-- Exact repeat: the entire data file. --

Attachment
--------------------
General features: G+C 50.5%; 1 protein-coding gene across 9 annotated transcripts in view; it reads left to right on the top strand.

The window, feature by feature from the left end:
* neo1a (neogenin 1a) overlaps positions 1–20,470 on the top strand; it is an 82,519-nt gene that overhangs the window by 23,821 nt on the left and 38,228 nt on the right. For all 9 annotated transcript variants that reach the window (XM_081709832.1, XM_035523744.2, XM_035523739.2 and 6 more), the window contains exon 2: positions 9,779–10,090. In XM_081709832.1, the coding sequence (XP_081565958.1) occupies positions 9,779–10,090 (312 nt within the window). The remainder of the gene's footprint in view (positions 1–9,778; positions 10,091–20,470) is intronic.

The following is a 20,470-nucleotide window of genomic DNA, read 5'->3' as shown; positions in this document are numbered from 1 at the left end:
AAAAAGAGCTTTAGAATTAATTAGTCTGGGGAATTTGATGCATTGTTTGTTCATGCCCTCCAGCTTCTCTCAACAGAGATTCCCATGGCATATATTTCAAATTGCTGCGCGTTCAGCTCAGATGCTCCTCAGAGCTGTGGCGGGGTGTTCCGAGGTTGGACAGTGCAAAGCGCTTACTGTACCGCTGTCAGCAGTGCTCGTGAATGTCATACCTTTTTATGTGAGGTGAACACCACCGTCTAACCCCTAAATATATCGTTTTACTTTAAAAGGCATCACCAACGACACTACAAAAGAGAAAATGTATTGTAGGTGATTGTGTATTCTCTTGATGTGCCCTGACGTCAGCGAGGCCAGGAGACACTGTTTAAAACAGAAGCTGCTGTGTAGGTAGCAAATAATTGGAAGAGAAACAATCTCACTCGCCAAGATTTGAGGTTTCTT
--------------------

General features: G+C 50.5%; 1 protein-coding gene across 9 annotated transcripts in view; it reads left to right on the top strand.

The window, feature by feature from the left end:
* neo1a (neogenin 1a) overlaps positions 1–20,470 on the top strand; it is an 82,519-nt gene that overhangs the window by 23,821 nt on the left and 38,228 nt on the right. For all 9 annotated transcript variants that reach the window (XM_081709832.1, XM_035523744.2, XM_035523739.2 and 6 more), the window contains exon 2: positions 9,779–10,090. In XM_081709832.1, the coding sequence (XP_081565958.1) occupies positions 9,779–10,090 (312 nt within the window). The remainder of the gene's footprint in view (positions 1–9,778; positions 10,091–20,470) is intronic.

The following is a 20,470-nucleotide window of genomic DNA, read 5'->3' as shown; positions in this document are numbered from 1 at the left end:
AAAAAGAGCTTTAGAATTAATTAGTCTGGGGAATTTGATGCATTGTTTGTTCATGCCCTCCAGCTTCTCTCAACAGAGATTCCCATGGCATATATTTCAAATTGCTGCGCGTTCAGCTCAGATGCTCCTCAGAGCTGTGGCGGGGTGTTCCGAGGTTGGACAGTGCAAAGCGCTTACTGTACCGCTGTCAGCAGTGCTCGTGAATGTCATACCTTTTTATGTGAGGTGAACACCACCGTCTAACCCCTAAATATATCGTTTTACTTTAAAAGGCATCACCAACGACACTACAAAAGAGAAAATGTATTGTAGGTGATTGTGTATTCTCTTGATGTGCCCTGACGTCAGCGAGGCCAGGAGACACTGTTTAAAACAGAAGCTGCTGTGTAGGTAGCAAATAATTGGAAGAGAAACAATCTCACTCGCCAAGATTTGAGGTTTCTT